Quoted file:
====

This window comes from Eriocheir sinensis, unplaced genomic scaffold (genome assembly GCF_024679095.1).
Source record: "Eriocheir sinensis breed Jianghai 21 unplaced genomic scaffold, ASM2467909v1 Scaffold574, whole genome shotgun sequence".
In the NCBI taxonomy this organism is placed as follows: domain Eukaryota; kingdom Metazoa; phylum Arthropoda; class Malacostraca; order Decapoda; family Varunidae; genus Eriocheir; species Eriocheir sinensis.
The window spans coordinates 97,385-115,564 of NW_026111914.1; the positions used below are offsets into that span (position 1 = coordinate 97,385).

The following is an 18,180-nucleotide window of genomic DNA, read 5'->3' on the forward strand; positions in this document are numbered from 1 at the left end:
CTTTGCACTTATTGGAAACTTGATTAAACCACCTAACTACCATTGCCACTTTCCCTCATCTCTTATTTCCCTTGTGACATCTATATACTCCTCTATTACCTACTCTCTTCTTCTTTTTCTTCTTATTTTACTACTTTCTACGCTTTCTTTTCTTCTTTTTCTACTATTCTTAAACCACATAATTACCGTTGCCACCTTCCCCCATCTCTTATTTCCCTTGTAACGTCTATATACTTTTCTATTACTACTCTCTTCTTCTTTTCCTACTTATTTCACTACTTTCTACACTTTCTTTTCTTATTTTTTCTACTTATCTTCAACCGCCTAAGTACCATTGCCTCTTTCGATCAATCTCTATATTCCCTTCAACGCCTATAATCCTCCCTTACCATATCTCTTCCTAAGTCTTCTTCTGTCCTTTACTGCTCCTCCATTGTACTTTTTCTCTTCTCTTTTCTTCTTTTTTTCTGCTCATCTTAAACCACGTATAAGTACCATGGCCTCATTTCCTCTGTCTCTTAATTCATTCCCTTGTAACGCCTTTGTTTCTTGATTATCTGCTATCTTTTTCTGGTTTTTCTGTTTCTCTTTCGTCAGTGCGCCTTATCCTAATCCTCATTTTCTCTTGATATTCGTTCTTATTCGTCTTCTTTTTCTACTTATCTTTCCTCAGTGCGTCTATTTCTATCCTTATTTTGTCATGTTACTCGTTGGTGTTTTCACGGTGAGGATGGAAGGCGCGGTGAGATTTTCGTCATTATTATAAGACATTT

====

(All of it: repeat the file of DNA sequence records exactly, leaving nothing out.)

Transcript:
This window comes from Eriocheir sinensis, unplaced genomic scaffold (genome assembly GCF_024679095.1).
Source record: "Eriocheir sinensis breed Jianghai 21 unplaced genomic scaffold, ASM2467909v1 Scaffold574, whole genome shotgun sequence".
In the NCBI taxonomy this organism is placed as follows: domain Eukaryota; kingdom Metazoa; phylum Arthropoda; class Malacostraca; order Decapoda; family Varunidae; genus Eriocheir; species Eriocheir sinensis.
The window spans coordinates 97,385-115,564 of NW_026111914.1; the positions used below are offsets into that span (position 1 = coordinate 97,385).

The following is an 18,180-nucleotide window of genomic DNA, read 5'->3' on the forward strand; positions in this document are numbered from 1 at the left end:
CTTTGCACTTATTGGAAACTTGATTAAACCACCTAACTACCATTGCCACTTTCCCTCATCTCTTATTTCCCTTGTGACATCTATATACTCCTCTATTACCTACTCTCTTCTTCTTTTTCTTCTTATTTTACTACTTTCTACGCTTTCTTTTCTTCTTTTTCTACTATTCTTAAACCACATAATTACCGTTGCCACCTTCCCCCATCTCTTATTTCCCTTGTAACGTCTATATACTTTTCTATTACTACTCTCTTCTTCTTTTCCTACTTATTTCACTACTTTCTACACTTTCTTTTCTTATTTTTTCTACTTATCTTCAACCGCCTAAGTACCATTGCCTCTTTCGATCAATCTCTATATTCCCTTCAACGCCTATAATCCTCCCTTACCATATCTCTTCCTAAGTCTTCTTCTGTCCTTTACTGCTCCTCCATTGTACTTTTTCTCTTCTCTTTTCTTCTTTTTTTCTGCTCATCTTAAACCACGTATAAGTACCATGGCCTCATTTCCTCTGTCTCTTAATTCATTCCCTTGTAACGCCTTTGTTTCTTGATTATCTGCTATCTTTTTCTGGTTTTTCTGTTTCTCTTTCGTCAGTGCGCCTTATCCTAATCCTCATTTTCTCTTGATATTCGTTCTTATTCGTCTTCTTTTTCTACTTATCTTTCCTCAGTGCGTCTATTTCTATCCTTATTTTGTCATGTTACTCGTTGGTGTTTTCACGGTGAGGATGGAAGGCGCGGTGAGATTTTCGTCATTATTATAAGACATTT